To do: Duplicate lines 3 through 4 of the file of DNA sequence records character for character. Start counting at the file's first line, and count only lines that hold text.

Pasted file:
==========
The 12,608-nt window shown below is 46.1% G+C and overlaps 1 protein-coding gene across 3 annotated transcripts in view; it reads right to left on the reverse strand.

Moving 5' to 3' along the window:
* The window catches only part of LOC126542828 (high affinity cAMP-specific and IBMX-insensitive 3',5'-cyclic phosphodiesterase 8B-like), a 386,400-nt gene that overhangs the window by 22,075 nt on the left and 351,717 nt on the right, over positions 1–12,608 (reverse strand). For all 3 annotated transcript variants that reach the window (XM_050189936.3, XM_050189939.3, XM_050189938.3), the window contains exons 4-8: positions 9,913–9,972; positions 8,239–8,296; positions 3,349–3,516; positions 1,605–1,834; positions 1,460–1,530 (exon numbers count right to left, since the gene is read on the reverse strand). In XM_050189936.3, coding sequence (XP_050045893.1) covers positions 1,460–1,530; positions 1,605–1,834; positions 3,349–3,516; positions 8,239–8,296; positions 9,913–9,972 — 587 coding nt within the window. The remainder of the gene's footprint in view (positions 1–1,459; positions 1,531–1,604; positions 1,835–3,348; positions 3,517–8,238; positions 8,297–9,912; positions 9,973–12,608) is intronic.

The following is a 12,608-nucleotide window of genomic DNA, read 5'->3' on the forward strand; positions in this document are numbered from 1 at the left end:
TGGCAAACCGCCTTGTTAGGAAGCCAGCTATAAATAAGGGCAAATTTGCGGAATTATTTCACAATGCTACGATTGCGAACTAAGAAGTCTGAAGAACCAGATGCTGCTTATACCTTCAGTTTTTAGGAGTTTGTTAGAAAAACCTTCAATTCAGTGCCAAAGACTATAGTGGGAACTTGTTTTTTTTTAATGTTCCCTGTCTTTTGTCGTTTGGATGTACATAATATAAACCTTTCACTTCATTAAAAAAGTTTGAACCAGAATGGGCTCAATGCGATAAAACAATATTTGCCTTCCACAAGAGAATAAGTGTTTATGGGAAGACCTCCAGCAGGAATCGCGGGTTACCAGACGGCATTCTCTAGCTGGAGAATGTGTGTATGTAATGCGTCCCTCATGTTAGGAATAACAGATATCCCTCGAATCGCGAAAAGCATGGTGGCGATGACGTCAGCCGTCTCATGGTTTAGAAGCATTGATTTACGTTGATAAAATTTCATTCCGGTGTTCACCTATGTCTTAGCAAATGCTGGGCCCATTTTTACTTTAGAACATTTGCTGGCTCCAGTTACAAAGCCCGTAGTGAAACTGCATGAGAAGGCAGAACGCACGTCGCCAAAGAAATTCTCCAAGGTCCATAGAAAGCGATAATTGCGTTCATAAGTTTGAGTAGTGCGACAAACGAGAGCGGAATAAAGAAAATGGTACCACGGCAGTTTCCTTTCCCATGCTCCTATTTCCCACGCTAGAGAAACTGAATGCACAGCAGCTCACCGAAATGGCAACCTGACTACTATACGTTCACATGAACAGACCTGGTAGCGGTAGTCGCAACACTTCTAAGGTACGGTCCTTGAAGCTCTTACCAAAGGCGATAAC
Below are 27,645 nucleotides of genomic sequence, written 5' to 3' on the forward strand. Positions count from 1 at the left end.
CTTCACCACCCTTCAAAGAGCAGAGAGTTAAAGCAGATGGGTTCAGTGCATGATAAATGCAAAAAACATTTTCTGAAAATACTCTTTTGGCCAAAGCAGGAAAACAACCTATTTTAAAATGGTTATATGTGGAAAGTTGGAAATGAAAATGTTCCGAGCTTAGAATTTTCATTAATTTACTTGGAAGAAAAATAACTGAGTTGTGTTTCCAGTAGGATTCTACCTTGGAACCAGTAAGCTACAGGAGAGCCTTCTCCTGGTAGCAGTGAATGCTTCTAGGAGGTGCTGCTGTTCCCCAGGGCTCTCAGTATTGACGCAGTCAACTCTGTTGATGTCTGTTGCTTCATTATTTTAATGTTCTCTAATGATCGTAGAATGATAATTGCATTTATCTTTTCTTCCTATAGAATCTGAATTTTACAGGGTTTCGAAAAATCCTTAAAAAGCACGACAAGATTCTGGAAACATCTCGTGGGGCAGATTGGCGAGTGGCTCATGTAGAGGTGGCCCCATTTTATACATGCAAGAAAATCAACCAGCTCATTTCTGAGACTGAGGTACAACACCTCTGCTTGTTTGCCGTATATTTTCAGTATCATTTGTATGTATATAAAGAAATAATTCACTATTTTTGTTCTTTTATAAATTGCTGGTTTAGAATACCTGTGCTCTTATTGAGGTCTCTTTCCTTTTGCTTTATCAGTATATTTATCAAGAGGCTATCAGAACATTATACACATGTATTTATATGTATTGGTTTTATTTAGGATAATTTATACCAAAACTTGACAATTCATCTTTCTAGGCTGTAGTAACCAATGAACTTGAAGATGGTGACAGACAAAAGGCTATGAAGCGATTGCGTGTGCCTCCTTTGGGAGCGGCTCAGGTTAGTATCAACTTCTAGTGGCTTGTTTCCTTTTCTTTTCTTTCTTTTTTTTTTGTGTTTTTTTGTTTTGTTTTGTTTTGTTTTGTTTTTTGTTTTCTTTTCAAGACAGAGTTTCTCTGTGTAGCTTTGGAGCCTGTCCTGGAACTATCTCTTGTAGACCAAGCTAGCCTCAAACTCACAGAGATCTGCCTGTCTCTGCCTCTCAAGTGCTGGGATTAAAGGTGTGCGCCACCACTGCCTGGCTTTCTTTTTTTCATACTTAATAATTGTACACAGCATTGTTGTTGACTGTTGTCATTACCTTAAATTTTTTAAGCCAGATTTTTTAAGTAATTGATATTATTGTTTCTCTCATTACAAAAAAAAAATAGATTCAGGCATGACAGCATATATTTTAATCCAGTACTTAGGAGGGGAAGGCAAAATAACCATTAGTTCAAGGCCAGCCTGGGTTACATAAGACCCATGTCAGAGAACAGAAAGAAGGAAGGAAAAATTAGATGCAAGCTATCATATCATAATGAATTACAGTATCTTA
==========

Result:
* The window catches only part of LOC126542828 (high affinity cAMP-specific and IBMX-insensitive 3',5'-cyclic phosphodiesterase 8B-like), a 386,400-nt gene that overhangs the window by 22,075 nt on the left and 351,717 nt on the right, over positions 1–12,608 (reverse strand). For all 3 annotated transcript variants that reach the window (XM_050189936.3, XM_050189939.3, XM_050189938.3), the window contains exons 4-8: positions 9,913–9,972; positions 8,239–8,296; positions 3,349–3,516; positions 1,605–1,834; positions 1,460–1,530 (exon numbers count right to left, since the gene is read on the reverse strand). In XM_050189936.3, coding sequence (XP_050045893.1) covers positions 1,460–1,530; positions 1,605–1,834; positions 3,349–3,516; positions 8,239–8,296; positions 9,913–9,972 — 587 coding nt within the window. The remainder of the gene's footprint in view (positions 1–1,459; positions 1,531–1,604; positions 1,835–3,348; positions 3,517–8,238; positions 8,297–9,912; positions 9,973–12,608) is intronic.

The following is a 12,608-nucleotide window of genomic DNA, read 5'->3' on the forward strand; positions in this document are numbered from 1 at the left end: